Black Lives Matter marches on the Fair with heavy police escort, few hecklers


Faced with threats of bleach balloons and a visit by the Hells Angels, several hundred Black Lives Matter supporters stepped out of Hamline Park and closed down Snelling Avenue for the better part of Saturday.

Protesters, led by BLM St. Paul's Rashad Turner, demanded body cameras and personal liability insurance for all cops, as well as continuing investigation into the death Marcus Golden, shot and killed by police in January. Flanked by a heavy police escort and their own volunteer marshals, Black Lives Matter received alternating middle fingers and thumbs up from passersby and a sea of blank stares from fairgoers peering out from behind fair fences. 

A one point a parking lot manager upset about loss of revenue waded partially into the crowd shouting, and an elderly man brandished his cane like a weapon. When counter-protesters tried to instigate police to "do their jobs" and shut down the non-permitted demonstration, cops were overheard telling them to back off. One passing car handed off a case of water bottles.

Protesters did not enter the fair grounds, but gathered at one closed gate off Como Aveune, pounding the fences and chanting, "Black Lives Matter." While some fairgoers crowding the other side raised their fists in support, at least one man tried to engage protesters in an argument over their classic disruption tactics of shutting down streets and interrupting mass gatherings. Ultimately no arrests were made, and after a thundering standoff at the fair entrance, protesters turned back down Snelling to debrief and disperse at Hamline Park. 

There were no major traffic jams Saturday as initially feared. Tracy Zachary, a friend of Marcus Golden's family, commended the police for their rerouting of traffic around Snelling Avenue and their cordiality throughout the march. "It's nice to see police working with the community, which is what I think the ultimate goal is," she says.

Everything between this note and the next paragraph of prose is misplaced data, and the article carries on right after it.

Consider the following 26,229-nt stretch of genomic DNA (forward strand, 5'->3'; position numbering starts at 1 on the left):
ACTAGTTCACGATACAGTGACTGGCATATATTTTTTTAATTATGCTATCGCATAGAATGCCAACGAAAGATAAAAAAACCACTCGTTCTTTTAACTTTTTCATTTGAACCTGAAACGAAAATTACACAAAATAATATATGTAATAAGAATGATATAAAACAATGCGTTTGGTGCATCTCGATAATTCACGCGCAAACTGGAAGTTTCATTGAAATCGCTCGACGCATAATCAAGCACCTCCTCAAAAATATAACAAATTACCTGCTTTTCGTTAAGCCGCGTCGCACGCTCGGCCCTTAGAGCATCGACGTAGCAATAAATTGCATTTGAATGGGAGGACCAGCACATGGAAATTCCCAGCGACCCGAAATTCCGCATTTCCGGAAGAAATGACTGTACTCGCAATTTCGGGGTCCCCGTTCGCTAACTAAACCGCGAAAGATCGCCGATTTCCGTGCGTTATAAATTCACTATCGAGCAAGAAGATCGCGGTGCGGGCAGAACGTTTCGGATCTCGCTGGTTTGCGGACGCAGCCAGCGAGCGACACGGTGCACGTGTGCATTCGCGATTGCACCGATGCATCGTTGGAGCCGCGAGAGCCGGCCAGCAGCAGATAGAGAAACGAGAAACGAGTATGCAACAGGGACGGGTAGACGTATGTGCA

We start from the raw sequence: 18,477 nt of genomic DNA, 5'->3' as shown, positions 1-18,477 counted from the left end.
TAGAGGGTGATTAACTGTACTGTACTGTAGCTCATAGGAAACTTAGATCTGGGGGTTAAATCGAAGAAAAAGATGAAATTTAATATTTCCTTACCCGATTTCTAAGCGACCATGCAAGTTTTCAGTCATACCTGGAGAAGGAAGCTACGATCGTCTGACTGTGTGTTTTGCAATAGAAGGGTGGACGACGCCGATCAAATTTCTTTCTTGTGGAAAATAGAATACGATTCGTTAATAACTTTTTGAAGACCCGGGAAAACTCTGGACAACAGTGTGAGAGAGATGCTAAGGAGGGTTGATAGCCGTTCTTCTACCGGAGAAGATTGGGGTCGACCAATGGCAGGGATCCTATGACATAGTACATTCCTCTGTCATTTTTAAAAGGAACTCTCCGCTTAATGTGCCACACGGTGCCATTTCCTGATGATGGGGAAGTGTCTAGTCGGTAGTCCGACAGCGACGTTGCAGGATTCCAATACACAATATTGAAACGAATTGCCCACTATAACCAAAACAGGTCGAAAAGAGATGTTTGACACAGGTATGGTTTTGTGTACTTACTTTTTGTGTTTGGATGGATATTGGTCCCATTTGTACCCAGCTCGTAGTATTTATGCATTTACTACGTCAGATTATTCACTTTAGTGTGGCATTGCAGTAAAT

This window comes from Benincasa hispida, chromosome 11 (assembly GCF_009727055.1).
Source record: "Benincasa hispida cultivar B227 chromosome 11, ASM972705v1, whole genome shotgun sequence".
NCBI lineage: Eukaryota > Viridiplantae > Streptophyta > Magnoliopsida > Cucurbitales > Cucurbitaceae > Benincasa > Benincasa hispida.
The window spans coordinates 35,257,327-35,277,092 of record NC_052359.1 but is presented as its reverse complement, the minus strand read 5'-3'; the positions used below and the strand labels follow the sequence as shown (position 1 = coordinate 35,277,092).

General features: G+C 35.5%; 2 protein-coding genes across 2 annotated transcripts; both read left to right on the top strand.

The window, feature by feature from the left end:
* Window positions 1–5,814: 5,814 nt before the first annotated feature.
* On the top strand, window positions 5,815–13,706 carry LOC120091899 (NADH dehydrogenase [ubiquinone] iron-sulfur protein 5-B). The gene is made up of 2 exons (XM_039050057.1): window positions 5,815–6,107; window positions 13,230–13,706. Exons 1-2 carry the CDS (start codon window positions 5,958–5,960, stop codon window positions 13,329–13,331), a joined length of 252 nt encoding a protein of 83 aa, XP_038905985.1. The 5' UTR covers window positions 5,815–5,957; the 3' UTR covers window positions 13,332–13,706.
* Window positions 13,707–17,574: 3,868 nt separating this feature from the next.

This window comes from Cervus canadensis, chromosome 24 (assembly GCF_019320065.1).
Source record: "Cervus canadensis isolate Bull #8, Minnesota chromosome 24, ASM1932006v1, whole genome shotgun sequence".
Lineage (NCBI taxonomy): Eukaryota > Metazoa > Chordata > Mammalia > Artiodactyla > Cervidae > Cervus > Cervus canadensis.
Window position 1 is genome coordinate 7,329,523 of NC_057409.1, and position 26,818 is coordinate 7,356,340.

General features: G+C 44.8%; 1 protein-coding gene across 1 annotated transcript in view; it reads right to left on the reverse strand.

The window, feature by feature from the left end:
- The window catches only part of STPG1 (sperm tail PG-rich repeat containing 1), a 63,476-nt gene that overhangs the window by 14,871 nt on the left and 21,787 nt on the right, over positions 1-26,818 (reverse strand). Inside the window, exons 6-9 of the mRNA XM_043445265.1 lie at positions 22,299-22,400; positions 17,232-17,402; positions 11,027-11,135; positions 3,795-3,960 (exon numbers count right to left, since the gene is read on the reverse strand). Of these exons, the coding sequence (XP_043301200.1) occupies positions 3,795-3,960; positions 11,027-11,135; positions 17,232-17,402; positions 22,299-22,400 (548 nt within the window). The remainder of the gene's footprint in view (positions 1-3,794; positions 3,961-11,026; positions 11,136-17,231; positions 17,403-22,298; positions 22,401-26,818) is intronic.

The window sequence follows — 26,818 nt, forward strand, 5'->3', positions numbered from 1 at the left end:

Zachary said she had some reservations about protesting at the State Fair at first, but eventually came around to BLM's strategy. "The more I thought about it, it's about bringing awareness and sometimes you disrupt traffic and people's lives in order to bring about awareness," she says. "But I know that Black Lives Matter St. Paul, Minneapolis and Marcus' aunt are trying to change some of the laws and the criminal justice system, and that's what we're really passionate about. It's bigger than the fair."

A four-minute "die-in" on Snelling Avenue bridge in memory of Mike Brown, who was left in the streets of Ferguson for four hours after his death.

A four-minute "die-in" on Snelling Avenue bridge in memory of Mike Brown, who was left in the streets of Ferguson for four hours after his death.

The Minnesota State Fair, with its density of visitors from outside the Twin Cities, was the perfect venue to spread the group's anti-police brutality message, organizers have said. Turner also used the protest's announcement to make a point about Minnesota's economic disparities between blacks and whites, criticizing the State Fair board for not doing enough to help minority business owners obtain booths.

His comments about the fair's perceived dearth of black vendors and overabundance of black janitors put fair organizers on the defense about its colorblind application process, and even coaxed a reaction out of Gov. Mark Dayton. The governor said on Thursday that if BLM had concerns about equal opportunity for minority businesses to showcase at the fair, it should have said something months ago. 

BLM's disappointment with Dayton's stance continued into Saturday.

“What we find inappropriate is the governor’s failure to address real issues facing black people in the state of Minnesota," said Miski Noor of BLM Minneapolis. "Instead of condemning the movement, Governor Dayton should be affirming that Black Lives Matter and condemning Minnesota’s worst-in-the-nation racial inequalities."